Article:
Your cheque is in the mail once again.
Canada Post is expected to resume service on Tuesday, after the government's bill to send the Crown corporation's 48,000 employees back to work received royal assent Sunday night. Plant workers will return first to begin sorting backlogged mail Monday evening, while post offices open and delivery starts the following morning, though the company warned it will take time to catch up on items delayed in the system.
"The parties weren't able to do their own deal," said Labour Minister Lisa Raitt, shortly after the legislation passed the Senate. "The only solution for Parliament was to order them to go back to work."
Ms. Raitt, who will now appoint an arbitrator to decide the details of the contract, said the legislation should be a warning to both management and unions to begin their collective bargaining early, especially when they know there are significant issues to resolve. "You can't resort to hurting the national economy as a way to resolve your disputes."
Both union and management, which locked out workers on June 14, stated they will comply with the legislation, which otherwise carries steep financial penalties.
While use of the traditional mail service has been steadily declining, the lockout hit smaller charities and businesses the hardest. Charity officials still worry that the month-long interruptions will have a lingering impact on customers and donors. Small businesses lost an average of $200 a day during the lockout, according to Dan Kelly, a senior vice-president with the Canadian Federation of Independent Business.
James MacLeod is president of Synergy Advantage Group Inc., a management consultancy firm based in Ancaster, Ont. Many of the clients that his small business invoices pay by cheque; when the postal-worker lockout began, he and his team had to pick the cheques up themselves, sometimes from as far as an hour away.
"You could spend an entire day driving," said Mr. MacLeod. "That's a day when you could be generating revenue."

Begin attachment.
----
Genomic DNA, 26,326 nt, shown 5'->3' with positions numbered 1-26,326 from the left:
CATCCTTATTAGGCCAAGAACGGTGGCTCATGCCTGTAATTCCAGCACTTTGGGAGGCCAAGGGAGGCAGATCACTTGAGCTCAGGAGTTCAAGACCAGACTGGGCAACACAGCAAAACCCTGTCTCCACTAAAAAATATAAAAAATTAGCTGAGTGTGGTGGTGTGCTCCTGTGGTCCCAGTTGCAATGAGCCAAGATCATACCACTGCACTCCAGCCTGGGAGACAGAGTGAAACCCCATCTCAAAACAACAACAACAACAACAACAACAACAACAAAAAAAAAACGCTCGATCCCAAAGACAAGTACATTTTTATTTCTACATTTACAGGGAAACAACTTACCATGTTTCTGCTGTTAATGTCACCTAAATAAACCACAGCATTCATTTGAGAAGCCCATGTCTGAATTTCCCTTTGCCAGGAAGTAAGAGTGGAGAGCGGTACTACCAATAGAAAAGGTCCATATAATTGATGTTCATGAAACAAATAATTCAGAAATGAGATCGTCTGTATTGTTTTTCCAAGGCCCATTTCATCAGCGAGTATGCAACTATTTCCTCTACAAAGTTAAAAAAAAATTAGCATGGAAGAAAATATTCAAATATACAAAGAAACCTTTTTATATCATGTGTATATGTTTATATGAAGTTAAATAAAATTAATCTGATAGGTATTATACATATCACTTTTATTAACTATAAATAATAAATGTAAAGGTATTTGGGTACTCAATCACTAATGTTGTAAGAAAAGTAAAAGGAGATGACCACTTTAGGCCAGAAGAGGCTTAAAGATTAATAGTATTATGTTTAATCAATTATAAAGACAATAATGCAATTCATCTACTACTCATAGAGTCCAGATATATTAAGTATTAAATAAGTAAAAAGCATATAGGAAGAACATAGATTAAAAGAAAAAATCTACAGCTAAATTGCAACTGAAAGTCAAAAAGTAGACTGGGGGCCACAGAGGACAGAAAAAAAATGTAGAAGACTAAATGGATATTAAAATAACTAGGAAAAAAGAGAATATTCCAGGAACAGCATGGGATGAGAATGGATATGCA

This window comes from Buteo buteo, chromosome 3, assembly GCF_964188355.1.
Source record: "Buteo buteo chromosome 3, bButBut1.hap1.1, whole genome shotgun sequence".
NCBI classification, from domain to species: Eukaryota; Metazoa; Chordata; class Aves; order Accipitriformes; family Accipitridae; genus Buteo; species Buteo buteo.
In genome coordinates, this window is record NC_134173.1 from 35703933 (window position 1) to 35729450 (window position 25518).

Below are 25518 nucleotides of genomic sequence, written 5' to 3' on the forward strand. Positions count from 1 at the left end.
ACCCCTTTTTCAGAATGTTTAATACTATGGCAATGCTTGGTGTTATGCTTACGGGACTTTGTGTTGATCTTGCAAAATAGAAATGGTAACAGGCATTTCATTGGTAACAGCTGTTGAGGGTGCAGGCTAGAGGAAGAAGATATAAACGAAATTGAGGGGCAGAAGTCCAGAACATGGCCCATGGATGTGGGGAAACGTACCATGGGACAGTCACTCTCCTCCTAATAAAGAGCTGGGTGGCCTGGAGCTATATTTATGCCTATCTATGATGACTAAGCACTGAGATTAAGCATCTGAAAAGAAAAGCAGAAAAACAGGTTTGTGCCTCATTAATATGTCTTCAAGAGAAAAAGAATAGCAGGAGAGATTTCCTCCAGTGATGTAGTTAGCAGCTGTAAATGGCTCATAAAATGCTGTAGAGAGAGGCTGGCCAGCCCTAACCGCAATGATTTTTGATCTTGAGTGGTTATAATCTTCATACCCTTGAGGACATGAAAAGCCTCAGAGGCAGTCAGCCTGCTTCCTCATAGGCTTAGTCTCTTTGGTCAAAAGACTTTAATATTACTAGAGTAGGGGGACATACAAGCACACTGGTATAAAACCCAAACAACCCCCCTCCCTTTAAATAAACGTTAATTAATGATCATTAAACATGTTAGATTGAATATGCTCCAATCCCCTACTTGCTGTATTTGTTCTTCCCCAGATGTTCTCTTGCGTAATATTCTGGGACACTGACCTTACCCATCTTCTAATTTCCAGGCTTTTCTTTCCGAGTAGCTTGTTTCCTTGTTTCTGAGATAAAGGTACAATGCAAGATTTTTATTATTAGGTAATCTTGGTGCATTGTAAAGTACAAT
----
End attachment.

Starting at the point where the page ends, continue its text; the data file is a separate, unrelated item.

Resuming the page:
The Union Gospel Mission, a social agency on Vancouver's Downtown Eastside, estimates it lost about $200,000 in anticipated donations during the lockout. Their programs rely on $11-million in donations annually, and almost 90 per cent of their donations come by mail. While some donations may have been backlogged in the lockout, Chris Mah, the manager of annual giving for the mission, said, "I think that's probably lost revenue."
And Ken Dick, the president of Speroway, a charity based in Guelph, Ont., which delivers aid to children in countries such as Guatemala and Haiti and relies heavily on cheques sent by regular mail, doubts that people will double their support for the month of July to make up for any shortfall. "Most people, when they see a postal strike, stop giving," said Mr. Dick, who has seen the impact of previous labour disputes at Canada Post. He speculated that even though Speroway mailed out 40,000 pleas for donations just before the earlier rotating strikes, donors likely feared cheques would be stuck in the frozen mail system and avoided donating altogether.
Traditional mail delivery may still be necessary to deliver items to remote locations in Canada where private couriers don't operate, Mr. Kelly pointed out, but business use of the postal service has been in steady decline. The latest disruption will only serve to "hasten the trend," he predicted.
The legislation moved to the Senate last Saturday night, after a 58-hour filibuster that kept the House of Commons sitting past its scheduled summer break.
The Senate spent Sunday debating the legislation before passing it Sunday night. It received royal assent later in the evening from Governor-General David Johnston.
One by one, for three days, weary opposition MPs delivered 20-minute speeches on labour policy, heavily padded with history lessons, praise for their mail carriers and even a few boasts about their vote counts.
While the NDP says delaying the bill gave the two parties in the labour dispute a last chance to return to the table - the two meetings on Friday and Saturday lasted barely 30 minutes - it was virtually a foregone conclusion that the legislation would pass since the Conservatives hold majorities in the House of Commons and the Senate. The filibuster could have continued into next week, but opposition MPs, realizing that there was not chance of a settlement, allowed the vote to go ahead.
The government introduced Bill C-6 last Monday, after the Crown corporation locked out the union, which had been holding rotating strikes since June 3. Canada Post said the labour action was costing tens of millions of dollars in lost business.
"They weren't interested in negotiating once they had the government legislation in their back pocket," said George Floresco, vice-president of the Canadian Union of Postal Workers.
Editor's note: An earlier online version of this article incorrectly identified the name and the location of the Union Gospel Mission. This online version has been corrected.